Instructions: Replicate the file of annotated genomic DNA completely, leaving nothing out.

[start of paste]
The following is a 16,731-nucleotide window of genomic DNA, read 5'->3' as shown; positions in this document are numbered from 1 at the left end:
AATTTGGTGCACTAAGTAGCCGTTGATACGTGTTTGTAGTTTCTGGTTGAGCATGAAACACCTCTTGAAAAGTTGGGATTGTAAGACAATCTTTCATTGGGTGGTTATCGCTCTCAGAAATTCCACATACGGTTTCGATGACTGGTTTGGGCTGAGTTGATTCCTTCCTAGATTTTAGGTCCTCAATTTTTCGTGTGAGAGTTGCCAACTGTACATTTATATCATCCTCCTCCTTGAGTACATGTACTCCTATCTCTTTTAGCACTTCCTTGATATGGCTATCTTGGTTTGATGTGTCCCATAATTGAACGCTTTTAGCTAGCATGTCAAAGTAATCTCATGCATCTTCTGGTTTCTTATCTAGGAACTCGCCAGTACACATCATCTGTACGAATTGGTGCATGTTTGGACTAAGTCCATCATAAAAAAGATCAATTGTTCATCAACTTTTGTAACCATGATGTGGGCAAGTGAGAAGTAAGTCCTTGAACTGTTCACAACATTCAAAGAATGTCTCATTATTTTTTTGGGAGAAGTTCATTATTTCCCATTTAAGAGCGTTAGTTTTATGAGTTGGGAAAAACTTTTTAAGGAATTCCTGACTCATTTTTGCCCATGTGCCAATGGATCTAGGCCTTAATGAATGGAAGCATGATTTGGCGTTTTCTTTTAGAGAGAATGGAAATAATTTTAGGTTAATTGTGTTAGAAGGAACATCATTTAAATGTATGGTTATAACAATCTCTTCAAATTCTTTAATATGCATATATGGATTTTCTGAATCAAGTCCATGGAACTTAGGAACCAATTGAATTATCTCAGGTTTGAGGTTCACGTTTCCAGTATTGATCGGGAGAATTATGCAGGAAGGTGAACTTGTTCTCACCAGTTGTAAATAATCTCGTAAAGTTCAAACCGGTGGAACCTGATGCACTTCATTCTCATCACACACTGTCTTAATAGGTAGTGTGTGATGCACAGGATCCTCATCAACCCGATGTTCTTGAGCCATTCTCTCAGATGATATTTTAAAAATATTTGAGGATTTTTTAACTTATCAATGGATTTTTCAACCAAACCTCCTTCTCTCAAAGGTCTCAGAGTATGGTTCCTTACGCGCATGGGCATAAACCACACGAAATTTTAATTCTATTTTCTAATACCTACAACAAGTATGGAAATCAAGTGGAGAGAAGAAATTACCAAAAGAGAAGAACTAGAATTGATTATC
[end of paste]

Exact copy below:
The following is a 16,731-nucleotide window of genomic DNA, read 5'->3' as shown; positions in this document are numbered from 1 at the left end:
AATTTGGTGCACTAAGTAGCCGTTGATACGTGTTTGTAGTTTCTGGTTGAGCATGAAACACCTCTTGAAAAGTTGGGATTGTAAGACAATCTTTCATTGGGTGGTTATCGCTCTCAGAAATTCCACATACGGTTTCGATGACTGGTTTGGGCTGAGTTGATTCCTTCCTAGATTTTAGGTCCTCAATTTTTCGTGTGAGAGTTGCCAACTGTACATTTATATCATCCTCCTCCTTGAGTACATGTACTCCTATCTCTTTTAGCACTTCCTTGATATGGCTATCTTGGTTTGATGTGTCCCATAATTGAACGCTTTTAGCTAGCATGTCAAAGTAATCTCATGCATCTTCTGGTTTCTTATCTAGGAACTCGCCAGTACACATCATCTGTACGAATTGGTGCATGTTTGGACTAAGTCCATCATAAAAAAGATCAATTGTTCATCAACTTTTGTAACCATGATGTGGGCAAGTGAGAAGTAAGTCCTTGAACTGTTCACAACATTCAAAGAATGTCTCATTATTTTTTTGGGAGAAGTTCATTATTTCCCATTTAAGAGCGTTAGTTTTATGAGTTGGGAAAAACTTTTTAAGGAATTCCTGACTCATTTTTGCCCATGTGCCAATGGATCTAGGCCTTAATGAATGGAAGCATGATTTGGCGTTTTCTTTTAGAGAGAATGGAAATAATTTTAGGTTAATTGTGTTAGAAGGAACATCATTTAAATGTATGGTTATAACAATCTCTTCAAATTCTTTAATATGCATATATGGATTTTCTGAATCAAGTCCATGGAACTTAGGAACCAATTGAATTATCTCAGGTTTGAGGTTCACGTTTCCAGTATTGATCGGGAGAATTATGCAGGAAGGTGAACTTGTTCTCACCAGTTGTAAATAATCTCGTAAAGTTCAAACCGGTGGAACCTGATGCACTTCATTCTCATCACACACTGTCTTAATAGGTAGTGTGTGATGCACAGGATCCTCATCAACCCGATGTTCTTGAGCCATTCTCTCAGATGATATTTTAAAAATATTTGAGGATTTTTTAACTTATCAATGGATTTTTCAACCAAACCTCCTTCTCTCAAAGGTCTCAGAGTATGGTTCCTTACGCGCATGGGCATAAACCACACGAAATTTTAATTCTATTTTCTAATACCTACAACAAGTATGGAAATCAAGTGGAGAGAAGAAATTACCAAAAGAGAAGAACTAGAATTGATTATC